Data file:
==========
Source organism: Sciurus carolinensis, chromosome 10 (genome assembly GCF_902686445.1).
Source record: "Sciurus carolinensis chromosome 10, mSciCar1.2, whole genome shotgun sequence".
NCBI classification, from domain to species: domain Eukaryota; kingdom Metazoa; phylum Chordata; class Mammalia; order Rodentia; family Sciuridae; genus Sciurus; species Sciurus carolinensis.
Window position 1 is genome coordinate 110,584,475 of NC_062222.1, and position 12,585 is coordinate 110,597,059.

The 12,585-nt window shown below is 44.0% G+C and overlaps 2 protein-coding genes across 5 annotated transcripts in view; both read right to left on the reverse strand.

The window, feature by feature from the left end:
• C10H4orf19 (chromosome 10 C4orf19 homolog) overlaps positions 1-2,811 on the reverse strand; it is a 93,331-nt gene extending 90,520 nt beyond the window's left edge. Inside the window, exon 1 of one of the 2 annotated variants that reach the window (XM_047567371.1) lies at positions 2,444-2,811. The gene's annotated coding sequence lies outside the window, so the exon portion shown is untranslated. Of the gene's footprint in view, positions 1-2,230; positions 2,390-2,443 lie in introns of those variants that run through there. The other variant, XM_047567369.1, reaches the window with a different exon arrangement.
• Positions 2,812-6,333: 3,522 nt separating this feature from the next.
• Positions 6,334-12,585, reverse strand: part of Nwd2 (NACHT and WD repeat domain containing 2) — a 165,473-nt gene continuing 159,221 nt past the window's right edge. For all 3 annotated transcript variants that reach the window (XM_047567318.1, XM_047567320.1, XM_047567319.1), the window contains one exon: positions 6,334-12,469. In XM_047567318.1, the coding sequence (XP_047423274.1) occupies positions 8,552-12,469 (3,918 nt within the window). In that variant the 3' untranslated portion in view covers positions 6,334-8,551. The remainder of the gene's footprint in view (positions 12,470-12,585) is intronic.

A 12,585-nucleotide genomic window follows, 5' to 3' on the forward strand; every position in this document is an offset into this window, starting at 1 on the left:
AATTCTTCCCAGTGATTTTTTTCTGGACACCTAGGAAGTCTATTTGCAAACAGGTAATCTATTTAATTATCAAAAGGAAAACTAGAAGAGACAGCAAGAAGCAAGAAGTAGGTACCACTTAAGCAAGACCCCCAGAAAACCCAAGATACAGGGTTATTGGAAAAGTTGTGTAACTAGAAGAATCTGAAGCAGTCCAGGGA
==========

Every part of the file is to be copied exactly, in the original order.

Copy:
Source organism: Sciurus carolinensis, chromosome 10 (genome assembly GCF_902686445.1).
Source record: "Sciurus carolinensis chromosome 10, mSciCar1.2, whole genome shotgun sequence".
NCBI classification, from domain to species: domain Eukaryota; kingdom Metazoa; phylum Chordata; class Mammalia; order Rodentia; family Sciuridae; genus Sciurus; species Sciurus carolinensis.
Window position 1 is genome coordinate 110,584,475 of NC_062222.1, and position 12,585 is coordinate 110,597,059.

The 12,585-nt window shown below is 44.0% G+C and overlaps 2 protein-coding genes across 5 annotated transcripts in view; both read right to left on the reverse strand.

The window, feature by feature from the left end:
• C10H4orf19 (chromosome 10 C4orf19 homolog) overlaps positions 1-2,811 on the reverse strand; it is a 93,331-nt gene extending 90,520 nt beyond the window's left edge. Inside the window, exon 1 of one of the 2 annotated variants that reach the window (XM_047567371.1) lies at positions 2,444-2,811. The gene's annotated coding sequence lies outside the window, so the exon portion shown is untranslated. Of the gene's footprint in view, positions 1-2,230; positions 2,390-2,443 lie in introns of those variants that run through there. The other variant, XM_047567369.1, reaches the window with a different exon arrangement.
• Positions 2,812-6,333: 3,522 nt separating this feature from the next.
• Positions 6,334-12,585, reverse strand: part of Nwd2 (NACHT and WD repeat domain containing 2) — a 165,473-nt gene continuing 159,221 nt past the window's right edge. For all 3 annotated transcript variants that reach the window (XM_047567318.1, XM_047567320.1, XM_047567319.1), the window contains one exon: positions 6,334-12,469. In XM_047567318.1, the coding sequence (XP_047423274.1) occupies positions 8,552-12,469 (3,918 nt within the window). In that variant the 3' untranslated portion in view covers positions 6,334-8,551. The remainder of the gene's footprint in view (positions 12,470-12,585) is intronic.

A 12,585-nucleotide genomic window follows, 5' to 3' on the forward strand; every position in this document is an offset into this window, starting at 1 on the left:
AATTCTTCCCAGTGATTTTTTTCTGGACACCTAGGAAGTCTATTTGCAAACAGGTAATCTATTTAATTATCAAAAGGAAAACTAGAAGAGACAGCAAGAAGCAAGAAGTAGGTACCACTTAAGCAAGACCCCCAGAAAACCCAAGATACAGGGTTATTGGAAAAGTTGTGTAACTAGAAGAATCTGAAGCAGTCCAGGGA